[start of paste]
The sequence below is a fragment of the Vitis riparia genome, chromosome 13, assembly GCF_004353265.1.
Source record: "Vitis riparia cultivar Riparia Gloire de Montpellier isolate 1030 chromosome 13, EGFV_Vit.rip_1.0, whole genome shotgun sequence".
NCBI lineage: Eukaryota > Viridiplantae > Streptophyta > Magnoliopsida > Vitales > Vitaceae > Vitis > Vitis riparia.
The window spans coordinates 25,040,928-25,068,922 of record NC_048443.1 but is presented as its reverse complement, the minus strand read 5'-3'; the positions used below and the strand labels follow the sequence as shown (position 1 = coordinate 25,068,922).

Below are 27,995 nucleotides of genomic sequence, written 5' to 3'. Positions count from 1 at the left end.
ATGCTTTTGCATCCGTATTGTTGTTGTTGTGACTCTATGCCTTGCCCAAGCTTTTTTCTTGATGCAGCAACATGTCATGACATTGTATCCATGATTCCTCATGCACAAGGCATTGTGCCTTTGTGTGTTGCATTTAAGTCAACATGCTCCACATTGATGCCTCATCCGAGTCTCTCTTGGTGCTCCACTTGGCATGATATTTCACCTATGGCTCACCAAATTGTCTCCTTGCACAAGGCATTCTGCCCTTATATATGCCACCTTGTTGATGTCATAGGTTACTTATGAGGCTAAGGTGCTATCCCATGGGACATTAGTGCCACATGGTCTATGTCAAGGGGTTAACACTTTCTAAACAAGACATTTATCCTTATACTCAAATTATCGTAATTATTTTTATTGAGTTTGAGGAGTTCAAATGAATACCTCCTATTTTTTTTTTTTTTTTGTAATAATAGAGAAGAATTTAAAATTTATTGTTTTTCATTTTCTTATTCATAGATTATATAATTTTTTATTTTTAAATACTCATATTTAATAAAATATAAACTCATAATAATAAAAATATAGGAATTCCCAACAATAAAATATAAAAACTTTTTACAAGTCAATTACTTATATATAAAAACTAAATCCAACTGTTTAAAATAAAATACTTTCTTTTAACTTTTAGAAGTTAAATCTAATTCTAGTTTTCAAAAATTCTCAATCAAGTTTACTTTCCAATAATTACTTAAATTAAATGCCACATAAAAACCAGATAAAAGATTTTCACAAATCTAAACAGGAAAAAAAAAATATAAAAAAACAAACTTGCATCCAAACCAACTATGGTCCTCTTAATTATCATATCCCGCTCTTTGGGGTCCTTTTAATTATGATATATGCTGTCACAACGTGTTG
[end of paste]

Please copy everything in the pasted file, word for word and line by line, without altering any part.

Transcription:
The sequence below is a fragment of the Vitis riparia genome, chromosome 13, assembly GCF_004353265.1.
Source record: "Vitis riparia cultivar Riparia Gloire de Montpellier isolate 1030 chromosome 13, EGFV_Vit.rip_1.0, whole genome shotgun sequence".
NCBI lineage: Eukaryota > Viridiplantae > Streptophyta > Magnoliopsida > Vitales > Vitaceae > Vitis > Vitis riparia.
The window spans coordinates 25,040,928-25,068,922 of record NC_048443.1 but is presented as its reverse complement, the minus strand read 5'-3'; the positions used below and the strand labels follow the sequence as shown (position 1 = coordinate 25,068,922).

Below are 27,995 nucleotides of genomic sequence, written 5' to 3'. Positions count from 1 at the left end.
ATGCTTTTGCATCCGTATTGTTGTTGTTGTGACTCTATGCCTTGCCCAAGCTTTTTTCTTGATGCAGCAACATGTCATGACATTGTATCCATGATTCCTCATGCACAAGGCATTGTGCCTTTGTGTGTTGCATTTAAGTCAACATGCTCCACATTGATGCCTCATCCGAGTCTCTCTTGGTGCTCCACTTGGCATGATATTTCACCTATGGCTCACCAAATTGTCTCCTTGCACAAGGCATTCTGCCCTTATATATGCCACCTTGTTGATGTCATAGGTTACTTATGAGGCTAAGGTGCTATCCCATGGGACATTAGTGCCACATGGTCTATGTCAAGGGGTTAACACTTTCTAAACAAGACATTTATCCTTATACTCAAATTATCGTAATTATTTTTATTGAGTTTGAGGAGTTCAAATGAATACCTCCTATTTTTTTTTTTTTTTTGTAATAATAGAGAAGAATTTAAAATTTATTGTTTTTCATTTTCTTATTCATAGATTATATAATTTTTTATTTTTAAATACTCATATTTAATAAAATATAAACTCATAATAATAAAAATATAGGAATTCCCAACAATAAAATATAAAAACTTTTTACAAGTCAATTACTTATATATAAAAACTAAATCCAACTGTTTAAAATAAAATACTTTCTTTTAACTTTTAGAAGTTAAATCTAATTCTAGTTTTCAAAAATTCTCAATCAAGTTTACTTTCCAATAATTACTTAAATTAAATGCCACATAAAAACCAGATAAAAGATTTTCACAAATCTAAACAGGAAAAAAAAAATATAAAAAAACAAACTTGCATCCAAACCAACTATGGTCCTCTTAATTATCATATCCCGCTCTTTGGGGTCCTTTTAATTATGATATATGCTGTCACAACGTGTTG